While we commonly think of stress as a bad thing, that’s not necessarily true. Positive stress, also referred to as ‘eustress’ by mental health professionals, can actually be a good thing in the right conditions. Certain stress levels help keep your mind and body alert and ready to respond. It can be motivating and could even help you perform better.
Dr Vicki Edwards, Clinical Director of Purple House Clinic Leicester, a provider of mental health and neurodiversity services, takes an insightful dive into the dual nature of stress and offers some practical tips on how to deal with life’s challenges…
What is good stress?
Good stress is a form of stress that can have various positive impacts. Examples of good stress include experiences such as going on a first date, starting a new job, anticipating an upcoming test or exam, or preparing for an important speech. This type of stress can teach us valuable lessons about our strengths and resilience, often leading to a positive self-perception. It acts as a strong motivator, increasing focus and driving us toward specific goals.
In the right conditions, the extra adrenaline caused by stress can even improve performance, with 54% of people agreeing that a perfect amount of stress enables them to thrive1. Stressful events can also foster a sense of solidarity and support among people, as sharing experiences and seeking advice in tough times brings comfort. Additionally, stressful situations often force individuals to step out of their comfort zones and confront difficult circumstances, which can lead to personal growth, increased self-confidence, and the development of new skills.
What is bad stress?
Bad stress, often evolving from ‘good stress’, manifests in various forms, such as relationship strain, the passing of a friend or spouse, financial difficulties, or workplace pressures. It primarily comes in two types – acute and chronic. Acute stress is a type of stress that arises suddenly in response to a specific event or situation. Managing acute stress effectively involves recognising the stressor and employing coping strategies to relax and regain balance.
In contrast, chronic stress results from repeatedly facing stressors that take a heavy toll, such as a stressful job or an unhappy home life. Our bodies are not equipped to handle chronic stress and enduring it for extended periods can lead to severe physical and mental health issues. When you’re stuck in a state of bad stress, your endocrine, digestive, excretory, immune, circulatory, and reproductive systems cannot perform their normal activities. The chronic stress you undergo changes your entire way of physical, psychological, and physiological functioning.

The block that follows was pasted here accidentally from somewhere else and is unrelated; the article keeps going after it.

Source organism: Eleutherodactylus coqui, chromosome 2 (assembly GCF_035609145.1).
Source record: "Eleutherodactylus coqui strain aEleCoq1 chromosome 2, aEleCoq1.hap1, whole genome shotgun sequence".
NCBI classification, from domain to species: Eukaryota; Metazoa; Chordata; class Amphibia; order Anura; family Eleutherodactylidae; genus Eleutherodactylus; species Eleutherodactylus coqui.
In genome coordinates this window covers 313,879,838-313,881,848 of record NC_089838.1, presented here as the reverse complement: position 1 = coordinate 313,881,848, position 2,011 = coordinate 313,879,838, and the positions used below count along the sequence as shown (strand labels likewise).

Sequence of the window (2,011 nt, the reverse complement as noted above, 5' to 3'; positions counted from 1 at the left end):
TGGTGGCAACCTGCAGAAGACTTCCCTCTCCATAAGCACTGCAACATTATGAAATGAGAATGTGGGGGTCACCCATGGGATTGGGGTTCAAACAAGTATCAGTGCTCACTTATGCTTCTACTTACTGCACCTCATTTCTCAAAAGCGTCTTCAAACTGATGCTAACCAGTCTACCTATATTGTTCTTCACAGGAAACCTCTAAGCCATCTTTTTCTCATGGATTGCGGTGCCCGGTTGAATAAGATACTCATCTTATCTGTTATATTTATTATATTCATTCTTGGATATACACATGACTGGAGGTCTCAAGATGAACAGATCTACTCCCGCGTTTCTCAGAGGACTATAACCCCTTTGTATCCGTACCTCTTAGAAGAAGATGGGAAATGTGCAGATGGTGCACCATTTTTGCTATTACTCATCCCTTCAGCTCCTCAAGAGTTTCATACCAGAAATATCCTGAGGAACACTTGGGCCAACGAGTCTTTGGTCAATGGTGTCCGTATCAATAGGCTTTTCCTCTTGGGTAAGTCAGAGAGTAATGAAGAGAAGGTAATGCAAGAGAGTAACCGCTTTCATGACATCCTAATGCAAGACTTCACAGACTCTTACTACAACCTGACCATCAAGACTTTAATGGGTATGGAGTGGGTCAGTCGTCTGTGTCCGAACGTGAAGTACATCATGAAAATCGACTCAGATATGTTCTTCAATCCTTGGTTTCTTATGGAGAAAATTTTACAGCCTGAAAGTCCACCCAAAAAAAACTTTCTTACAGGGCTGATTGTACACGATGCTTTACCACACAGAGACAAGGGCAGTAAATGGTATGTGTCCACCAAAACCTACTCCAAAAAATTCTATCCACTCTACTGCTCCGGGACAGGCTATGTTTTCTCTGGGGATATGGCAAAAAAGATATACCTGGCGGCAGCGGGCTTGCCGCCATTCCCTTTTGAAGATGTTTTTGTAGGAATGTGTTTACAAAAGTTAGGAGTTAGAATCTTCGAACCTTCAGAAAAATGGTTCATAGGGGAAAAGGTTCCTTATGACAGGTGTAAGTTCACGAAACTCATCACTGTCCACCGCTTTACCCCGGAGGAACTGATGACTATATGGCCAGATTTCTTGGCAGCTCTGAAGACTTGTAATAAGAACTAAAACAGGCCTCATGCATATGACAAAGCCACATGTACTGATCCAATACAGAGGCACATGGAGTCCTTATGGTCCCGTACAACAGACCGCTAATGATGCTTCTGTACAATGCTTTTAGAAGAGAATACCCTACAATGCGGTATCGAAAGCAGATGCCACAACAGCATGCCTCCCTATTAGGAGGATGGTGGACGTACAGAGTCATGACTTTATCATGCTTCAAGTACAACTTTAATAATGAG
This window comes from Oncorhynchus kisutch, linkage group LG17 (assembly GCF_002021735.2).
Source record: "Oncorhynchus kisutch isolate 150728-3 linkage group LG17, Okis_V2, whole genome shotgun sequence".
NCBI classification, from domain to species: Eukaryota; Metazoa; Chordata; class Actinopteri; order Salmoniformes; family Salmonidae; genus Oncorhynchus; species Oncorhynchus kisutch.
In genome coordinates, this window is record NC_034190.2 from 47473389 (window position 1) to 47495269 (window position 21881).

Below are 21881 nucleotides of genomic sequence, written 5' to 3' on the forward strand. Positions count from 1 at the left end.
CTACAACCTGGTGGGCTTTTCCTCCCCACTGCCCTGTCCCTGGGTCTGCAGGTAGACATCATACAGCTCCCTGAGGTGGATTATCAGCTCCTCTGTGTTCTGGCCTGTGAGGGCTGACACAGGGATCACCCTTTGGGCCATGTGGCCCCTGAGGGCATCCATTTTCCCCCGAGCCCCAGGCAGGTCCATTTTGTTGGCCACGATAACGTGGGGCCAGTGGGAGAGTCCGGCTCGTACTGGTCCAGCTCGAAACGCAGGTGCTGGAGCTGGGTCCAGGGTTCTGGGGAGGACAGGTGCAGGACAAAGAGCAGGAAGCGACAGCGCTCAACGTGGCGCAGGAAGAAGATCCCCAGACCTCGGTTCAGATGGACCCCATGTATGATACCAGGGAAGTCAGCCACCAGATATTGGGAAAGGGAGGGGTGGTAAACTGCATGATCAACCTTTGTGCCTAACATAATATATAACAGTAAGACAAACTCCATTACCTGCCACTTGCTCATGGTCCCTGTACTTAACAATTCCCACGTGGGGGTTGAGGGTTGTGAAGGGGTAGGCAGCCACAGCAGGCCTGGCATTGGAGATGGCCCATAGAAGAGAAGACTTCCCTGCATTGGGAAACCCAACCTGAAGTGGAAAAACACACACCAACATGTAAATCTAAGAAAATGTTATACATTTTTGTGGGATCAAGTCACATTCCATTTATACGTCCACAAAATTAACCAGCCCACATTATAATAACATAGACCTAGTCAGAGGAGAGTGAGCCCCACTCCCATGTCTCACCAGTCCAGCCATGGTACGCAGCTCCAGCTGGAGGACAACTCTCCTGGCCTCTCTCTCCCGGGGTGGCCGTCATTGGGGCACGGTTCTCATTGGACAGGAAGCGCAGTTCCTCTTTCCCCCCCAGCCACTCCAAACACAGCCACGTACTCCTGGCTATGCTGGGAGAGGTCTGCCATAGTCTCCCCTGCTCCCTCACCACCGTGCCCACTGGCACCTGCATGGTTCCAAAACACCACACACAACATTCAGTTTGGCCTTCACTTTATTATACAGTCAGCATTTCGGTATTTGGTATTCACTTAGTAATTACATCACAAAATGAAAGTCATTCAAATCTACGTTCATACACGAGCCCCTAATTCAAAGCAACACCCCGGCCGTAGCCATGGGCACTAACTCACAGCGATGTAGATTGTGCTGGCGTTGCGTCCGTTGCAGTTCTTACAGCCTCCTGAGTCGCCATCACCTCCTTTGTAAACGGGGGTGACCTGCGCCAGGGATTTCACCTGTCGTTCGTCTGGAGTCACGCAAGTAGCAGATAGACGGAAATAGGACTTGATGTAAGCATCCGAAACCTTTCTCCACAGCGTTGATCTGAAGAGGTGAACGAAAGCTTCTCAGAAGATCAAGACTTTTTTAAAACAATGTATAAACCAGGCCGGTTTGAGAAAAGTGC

How to deal with stress
Find ways to relax and unwind, develop new hobbies that bring joy, and pay attention to your physical health. Staying active and spending time outdoors have been shown to reduce stress. Physical activity releases ‘good hormones’ which counteract stress and help your body to regulate itself, reducing the symptoms of anxiety associated with stress.
Building a strong support network is also important for managing stress. This includes friends and family, as well as seeking support at work, school, or university. Knowing you’re not alone and that everyone experiences stress at some point can be incredibly reassuring. It’s also important to identify the triggers of your stress. While it may not always be possible to avoid these triggers, being prepared and aware can significantly reduce their impact and help you cope with the situation better.
Finally, set realistic and achievable goals. Setting the bar too high can create more stress, whereas reaching targets can create a sense of accomplishment and achievement. By addressing stress from these various angles, you can manage it more effectively and maintain a healthier, more balanced life.
Joanne is the editor for Workplace Wellbeing Professional and has a keen interest in promoting the safety and wellbeing of the global workforce. After earning a bachelor's degree in English literature and media studies, she taught English in China and Vietnam for two years. Before joining Work Well Pro, Joanne worked as a marketing coordinator for luxury property, where her responsibilities included blog writing, photography, and video creation.